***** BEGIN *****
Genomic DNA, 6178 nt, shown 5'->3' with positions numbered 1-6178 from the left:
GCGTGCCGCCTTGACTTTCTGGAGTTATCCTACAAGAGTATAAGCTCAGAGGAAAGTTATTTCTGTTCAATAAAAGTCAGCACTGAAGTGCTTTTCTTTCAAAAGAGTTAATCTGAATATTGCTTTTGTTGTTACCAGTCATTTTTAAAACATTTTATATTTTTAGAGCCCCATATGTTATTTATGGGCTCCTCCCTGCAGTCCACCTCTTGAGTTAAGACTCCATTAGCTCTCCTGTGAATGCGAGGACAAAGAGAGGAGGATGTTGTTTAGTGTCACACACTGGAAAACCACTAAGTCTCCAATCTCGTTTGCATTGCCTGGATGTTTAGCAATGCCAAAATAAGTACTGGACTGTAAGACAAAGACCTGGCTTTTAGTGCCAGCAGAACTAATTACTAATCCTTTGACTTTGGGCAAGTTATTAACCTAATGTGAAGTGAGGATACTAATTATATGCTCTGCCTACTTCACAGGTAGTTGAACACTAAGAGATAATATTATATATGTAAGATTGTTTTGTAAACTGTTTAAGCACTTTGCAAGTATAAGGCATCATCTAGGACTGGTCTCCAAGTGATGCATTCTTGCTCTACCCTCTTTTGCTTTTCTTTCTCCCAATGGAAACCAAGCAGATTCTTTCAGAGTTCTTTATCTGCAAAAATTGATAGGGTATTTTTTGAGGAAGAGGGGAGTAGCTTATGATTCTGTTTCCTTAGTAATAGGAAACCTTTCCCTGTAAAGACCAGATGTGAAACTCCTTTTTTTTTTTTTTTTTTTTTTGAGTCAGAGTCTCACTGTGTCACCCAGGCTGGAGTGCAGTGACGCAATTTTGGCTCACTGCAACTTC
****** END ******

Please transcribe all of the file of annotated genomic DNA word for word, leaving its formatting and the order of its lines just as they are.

Genomic DNA, 6178 nt, shown 5'->3' with positions numbered 1-6178 from the left:
GCGTGCCGCCTTGACTTTCTGGAGTTATCCTACAAGAGTATAAGCTCAGAGGAAAGTTATTTCTGTTCAATAAAAGTCAGCACTGAAGTGCTTTTCTTTCAAAAGAGTTAATCTGAATATTGCTTTTGTTGTTACCAGTCATTTTTAAAACATTTTATATTTTTAGAGCCCCATATGTTATTTATGGGCTCCTCCCTGCAGTCCACCTCTTGAGTTAAGACTCCATTAGCTCTCCTGTGAATGCGAGGACAAAGAGAGGAGGATGTTGTTTAGTGTCACACACTGGAAAACCACTAAGTCTCCAATCTCGTTTGCATTGCCTGGATGTTTAGCAATGCCAAAATAAGTACTGGACTGTAAGACAAAGACCTGGCTTTTAGTGCCAGCAGAACTAATTACTAATCCTTTGACTTTGGGCAAGTTATTAACCTAATGTGAAGTGAGGATACTAATTATATGCTCTGCCTACTTCACAGGTAGTTGAACACTAAGAGATAATATTATATATGTAAGATTGTTTTGTAAACTGTTTAAGCACTTTGCAAGTATAAGGCATCATCTAGGACTGGTCTCCAAGTGATGCATTCTTGCTCTACCCTCTTTTGCTTTTCTTTCTCCCAATGGAAACCAAGCAGATTCTTTCAGAGTTCTTTATCTGCAAAAATTGATAGGGTATTTTTTGAGGAAGAGGGGAGTAGCTTATGATTCTGTTTCCTTAGTAATAGGAAACCTTTCCCTGTAAAGACCAGATGTGAAACTCCTTTTTTTTTTTTTTTTTTTTTTGAGTCAGAGTCTCACTGTGTCACCCAGGCTGGAGTGCAGTGACGCAATTTTGGCTCACTGCAACTTC